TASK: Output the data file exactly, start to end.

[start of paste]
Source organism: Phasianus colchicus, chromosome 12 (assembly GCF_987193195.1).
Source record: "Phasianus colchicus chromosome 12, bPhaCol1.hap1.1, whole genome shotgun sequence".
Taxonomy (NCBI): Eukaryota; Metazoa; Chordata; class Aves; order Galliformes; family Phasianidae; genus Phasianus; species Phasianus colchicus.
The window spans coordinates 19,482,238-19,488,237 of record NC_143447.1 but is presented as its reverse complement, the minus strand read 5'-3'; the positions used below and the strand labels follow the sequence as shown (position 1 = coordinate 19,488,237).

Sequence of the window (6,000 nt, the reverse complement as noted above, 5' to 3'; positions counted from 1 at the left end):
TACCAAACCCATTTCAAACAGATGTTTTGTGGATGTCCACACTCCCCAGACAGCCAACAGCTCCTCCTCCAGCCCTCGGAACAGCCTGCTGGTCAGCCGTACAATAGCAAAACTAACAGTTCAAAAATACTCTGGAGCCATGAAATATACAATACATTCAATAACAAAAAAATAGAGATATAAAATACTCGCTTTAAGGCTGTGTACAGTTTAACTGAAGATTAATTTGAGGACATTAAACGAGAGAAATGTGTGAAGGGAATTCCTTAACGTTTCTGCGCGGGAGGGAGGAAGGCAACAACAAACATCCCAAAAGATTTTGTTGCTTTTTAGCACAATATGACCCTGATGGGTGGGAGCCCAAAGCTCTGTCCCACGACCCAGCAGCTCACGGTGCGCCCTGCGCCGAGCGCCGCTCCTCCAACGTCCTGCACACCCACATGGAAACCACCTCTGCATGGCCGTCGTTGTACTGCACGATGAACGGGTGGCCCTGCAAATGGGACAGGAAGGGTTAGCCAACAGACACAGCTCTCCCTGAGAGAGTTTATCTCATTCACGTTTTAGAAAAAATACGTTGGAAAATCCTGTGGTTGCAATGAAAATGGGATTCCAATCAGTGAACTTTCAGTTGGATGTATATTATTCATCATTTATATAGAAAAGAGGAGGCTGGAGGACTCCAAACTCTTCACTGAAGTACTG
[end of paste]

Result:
Source organism: Phasianus colchicus, chromosome 12 (assembly GCF_987193195.1).
Source record: "Phasianus colchicus chromosome 12, bPhaCol1.hap1.1, whole genome shotgun sequence".
Taxonomy (NCBI): Eukaryota; Metazoa; Chordata; class Aves; order Galliformes; family Phasianidae; genus Phasianus; species Phasianus colchicus.
The window spans coordinates 19,482,238-19,488,237 of record NC_143447.1 but is presented as its reverse complement, the minus strand read 5'-3'; the positions used below and the strand labels follow the sequence as shown (position 1 = coordinate 19,488,237).

Sequence of the window (6,000 nt, the reverse complement as noted above, 5' to 3'; positions counted from 1 at the left end):
TACCAAACCCATTTCAAACAGATGTTTTGTGGATGTCCACACTCCCCAGACAGCCAACAGCTCCTCCTCCAGCCCTCGGAACAGCCTGCTGGTCAGCCGTACAATAGCAAAACTAACAGTTCAAAAATACTCTGGAGCCATGAAATATACAATACATTCAATAACAAAAAAATAGAGATATAAAATACTCGCTTTAAGGCTGTGTACAGTTTAACTGAAGATTAATTTGAGGACATTAAACGAGAGAAATGTGTGAAGGGAATTCCTTAACGTTTCTGCGCGGGAGGGAGGAAGGCAACAACAAACATCCCAAAAGATTTTGTTGCTTTTTAGCACAATATGACCCTGATGGGTGGGAGCCCAAAGCTCTGTCCCACGACCCAGCAGCTCACGGTGCGCCCTGCGCCGAGCGCCGCTCCTCCAACGTCCTGCACACCCACATGGAAACCACCTCTGCATGGCCGTCGTTGTACTGCACGATGAACGGGTGGCCCTGCAAATGGGACAGGAAGGGTTAGCCAACAGACACAGCTCTCCCTGAGAGAGTTTATCTCATTCACGTTTTAGAAAAAATACGTTGGAAAATCCTGTGGTTGCAATGAAAATGGGATTCCAATCAGTGAACTTTCAGTTGGATGTATATTATTCATCATTTATATAGAAAAGAGGAGGCTGGAGGACTCCAAACTCTTCACTGAAGTACTG